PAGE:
Uber’s woes continue to escalate, and the ridesharing company is scrambling to get back on track.
A few days ago, company president Jeff Jones decided to quit after just six months on the job. He cited the company’s culture as a reason, saying in a statement to Recode: “the beliefs and approach to leadership that have guided my career are inconsistent with what I saw and experienced at Uber, and I can no longer continue as president of the ride-sharing business.”
Ouch. That’s a heavy statement from a guy who helped Target regain its footing in the wake of a massive data breach. But Jones’s departure, in my view, is just a symptom of the larger problems that are dragging down Uber’s reputation and, ultimately, its customer experience.
There’s been no shortage of media coverage of Uber’s troubles. Last month, a former Uber engineer published a blog post saying discrimination and sexual harassment was largely ignored by Uber management and human resources personnel. Turns out, other employees have similar stories.
And then, earlier this month, a video online showed company founder Travis Kalanik arguing with an Uber driver. The driver complained that falling fares had forced him into bankruptcy, and Kalanik angrily told the man he needed to take responsibility for his own actions.
And there was the New York City taxi driver protest of the U.S. immigration ban. When cabs stopped servicing JFK airport for a few hours, Uber responded by reducing its JFK prices. Many people viewed this as opportunistic and insensitive and joined a grassroots campaign to delete the Uber app.
Taken together, these events (and there have been a few others just in the past month!) could be seen as painting a picture of Uber as an opportunistic company headed by a brash executive who seems to care more about the economics of success than the plight of his workers. It would appear that, beneath the surface, there’s internal turmoil that will ultimately affect their employees, customers and reputation.
This is a dreadful position for any company to be in!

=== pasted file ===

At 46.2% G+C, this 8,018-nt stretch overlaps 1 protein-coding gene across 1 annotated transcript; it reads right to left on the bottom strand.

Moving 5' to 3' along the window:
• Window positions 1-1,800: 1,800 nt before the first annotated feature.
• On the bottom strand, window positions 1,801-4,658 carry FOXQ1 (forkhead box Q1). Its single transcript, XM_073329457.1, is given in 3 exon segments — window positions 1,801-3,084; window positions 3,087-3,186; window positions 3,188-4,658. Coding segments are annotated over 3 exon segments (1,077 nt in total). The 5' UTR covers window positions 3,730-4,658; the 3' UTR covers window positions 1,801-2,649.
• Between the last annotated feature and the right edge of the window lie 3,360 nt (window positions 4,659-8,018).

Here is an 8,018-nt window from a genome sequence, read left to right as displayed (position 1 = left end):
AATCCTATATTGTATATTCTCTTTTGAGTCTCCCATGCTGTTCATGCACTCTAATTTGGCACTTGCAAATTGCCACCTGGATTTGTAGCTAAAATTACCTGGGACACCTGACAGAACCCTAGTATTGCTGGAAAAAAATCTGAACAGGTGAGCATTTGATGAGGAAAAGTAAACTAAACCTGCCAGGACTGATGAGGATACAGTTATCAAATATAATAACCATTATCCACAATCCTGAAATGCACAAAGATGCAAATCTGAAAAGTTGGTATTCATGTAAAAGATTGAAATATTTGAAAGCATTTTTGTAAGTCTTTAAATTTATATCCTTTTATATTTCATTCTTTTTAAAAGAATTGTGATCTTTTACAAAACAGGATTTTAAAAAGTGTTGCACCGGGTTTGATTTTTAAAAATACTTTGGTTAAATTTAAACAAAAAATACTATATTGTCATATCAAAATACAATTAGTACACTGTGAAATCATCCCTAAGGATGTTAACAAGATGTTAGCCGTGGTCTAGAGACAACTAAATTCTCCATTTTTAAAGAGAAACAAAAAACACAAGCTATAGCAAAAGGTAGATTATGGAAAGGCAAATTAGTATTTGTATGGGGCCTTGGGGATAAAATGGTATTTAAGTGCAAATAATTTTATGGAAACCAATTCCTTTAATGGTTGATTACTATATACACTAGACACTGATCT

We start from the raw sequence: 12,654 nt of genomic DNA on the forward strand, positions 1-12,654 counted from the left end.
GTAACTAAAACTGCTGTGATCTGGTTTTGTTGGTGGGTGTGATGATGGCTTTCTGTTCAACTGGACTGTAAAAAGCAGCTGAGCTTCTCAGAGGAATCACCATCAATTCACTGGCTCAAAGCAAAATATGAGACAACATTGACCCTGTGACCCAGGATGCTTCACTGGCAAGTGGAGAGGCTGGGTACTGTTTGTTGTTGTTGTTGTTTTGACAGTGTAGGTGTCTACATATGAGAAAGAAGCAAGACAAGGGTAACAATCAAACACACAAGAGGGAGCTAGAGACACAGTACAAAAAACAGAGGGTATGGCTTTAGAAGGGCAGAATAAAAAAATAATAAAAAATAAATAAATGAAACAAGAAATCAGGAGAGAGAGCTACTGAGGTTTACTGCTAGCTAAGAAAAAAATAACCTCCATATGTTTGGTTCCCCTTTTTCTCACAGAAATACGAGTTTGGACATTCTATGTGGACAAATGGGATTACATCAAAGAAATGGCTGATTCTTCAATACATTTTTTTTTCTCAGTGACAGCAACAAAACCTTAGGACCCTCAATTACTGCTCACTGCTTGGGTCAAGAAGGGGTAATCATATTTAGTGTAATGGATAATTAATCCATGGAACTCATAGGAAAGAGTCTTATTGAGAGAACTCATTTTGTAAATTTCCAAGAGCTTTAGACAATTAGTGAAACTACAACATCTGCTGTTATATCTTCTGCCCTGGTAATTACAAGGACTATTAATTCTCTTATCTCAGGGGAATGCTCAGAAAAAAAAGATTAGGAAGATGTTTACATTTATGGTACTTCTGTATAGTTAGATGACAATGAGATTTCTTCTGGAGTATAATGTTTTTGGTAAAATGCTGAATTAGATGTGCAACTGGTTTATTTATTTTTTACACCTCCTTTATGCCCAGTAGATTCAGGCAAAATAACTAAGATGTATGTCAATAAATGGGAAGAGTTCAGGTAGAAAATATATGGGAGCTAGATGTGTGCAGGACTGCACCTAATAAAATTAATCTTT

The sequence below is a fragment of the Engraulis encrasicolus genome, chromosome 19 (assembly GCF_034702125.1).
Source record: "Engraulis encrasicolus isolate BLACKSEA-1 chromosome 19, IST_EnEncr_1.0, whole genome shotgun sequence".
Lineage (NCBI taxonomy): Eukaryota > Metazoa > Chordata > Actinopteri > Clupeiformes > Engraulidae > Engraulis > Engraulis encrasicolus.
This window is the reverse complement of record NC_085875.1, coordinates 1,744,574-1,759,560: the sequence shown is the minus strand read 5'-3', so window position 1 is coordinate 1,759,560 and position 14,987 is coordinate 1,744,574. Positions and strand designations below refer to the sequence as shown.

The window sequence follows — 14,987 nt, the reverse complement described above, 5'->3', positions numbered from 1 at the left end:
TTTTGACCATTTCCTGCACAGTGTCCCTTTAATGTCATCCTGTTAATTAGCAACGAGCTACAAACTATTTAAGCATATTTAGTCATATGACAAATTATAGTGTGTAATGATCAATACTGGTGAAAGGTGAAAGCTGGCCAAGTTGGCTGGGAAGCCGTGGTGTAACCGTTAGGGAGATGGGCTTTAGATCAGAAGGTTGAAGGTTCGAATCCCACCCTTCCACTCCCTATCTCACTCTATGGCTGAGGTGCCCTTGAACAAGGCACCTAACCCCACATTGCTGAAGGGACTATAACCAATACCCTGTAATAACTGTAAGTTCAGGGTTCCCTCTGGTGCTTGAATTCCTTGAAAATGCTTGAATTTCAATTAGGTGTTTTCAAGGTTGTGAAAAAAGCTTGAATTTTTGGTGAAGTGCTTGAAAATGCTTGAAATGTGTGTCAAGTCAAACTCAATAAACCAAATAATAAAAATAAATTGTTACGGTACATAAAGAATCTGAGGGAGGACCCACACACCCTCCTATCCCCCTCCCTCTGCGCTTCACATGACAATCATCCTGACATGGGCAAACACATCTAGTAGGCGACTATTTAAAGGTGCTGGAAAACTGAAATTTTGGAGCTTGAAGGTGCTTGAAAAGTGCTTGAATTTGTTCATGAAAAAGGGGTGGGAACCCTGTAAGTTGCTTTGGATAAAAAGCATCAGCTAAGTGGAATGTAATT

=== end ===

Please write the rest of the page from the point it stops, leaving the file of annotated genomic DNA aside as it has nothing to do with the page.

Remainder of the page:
To be fair, Kalanik later criticized the travel ban and apologized for his behavior in the video. And Uber just announced efforts to make major changes in its corporate culture. This is, I believe, a step in the right direction. But with Kalanik still at the helm, I wonder how successful these efforts will be. Here’s what I see as the two main issues for Uber, from a customer experience perspective.
Uber’s Brand Reputation Has Suffered
In our customer experience research, we’ve learned that people like to do business with brands that share their values. Patagonia, for example, is an outdoorsy-minded company that prides itself on sustainability and fair labor practices. People who share these values happily plunk down close to $200 for a fleece, even though they might buy something similar at a discount retailer for a third the price.
The recent controversies present a very bleak picture of Uber’s values. I’ve always enjoyed taking Uber, but the news stories give me second thoughts. Maybe next time I’ll go with Lyft instead.
Uber’s challenge, then, is to reframe its values so they align with the values of their customers. It is beginning to do this with the announcement that it is investigating sexual harassment and will now require employees to undergo diversity training. Kalanik has also pledged to hire a new executive to help him lead the company.
The Customer Experience Will Suffer Too
A good customer experience doesn’t happen by itself. The companies with the most successful customer experience programs treat their employees well AND communicate customer experience as a company value, from the top down. If front facing employees are unhappy and there’s no leadership from company executives, the customer experience will suffer.
In our customer experience consultancy, we use a variety of tools to address these problems head-on. For example, one of our trainings is a Philosophers Day, where we teach corporate executives the concepts behind customer experience and explain what it would take to truly effect change in their organization. We also work with companies to improve their employee experience, because happy employees become ambassadors who actively improve your customers’ experience.
With its aggressive, win at all costs mindset, Uber seems to have a long way to go. Drivers may feel unhappy about working for a company that doesn’t share their values. They may complain to passengers that they’re underpaid. A disgruntled driver who seems to be angling for a bigger tip can put a negative impression in rider’s minds, leading them to explore other options.
Will Uber turn things around? It will be interesting to find out.
Have recent controversies affected how you feel about using Uber? Share your views in the comments box below.
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Colin Shaw is the founder and CEO of Beyond Philosophy, one of the world’s leading Customer experience consultancy & training organizations. Colin is an international author of six bestselling books and an engaging keynote speaker.
Follow Colin Shaw on Twitter @ColinShaw_CX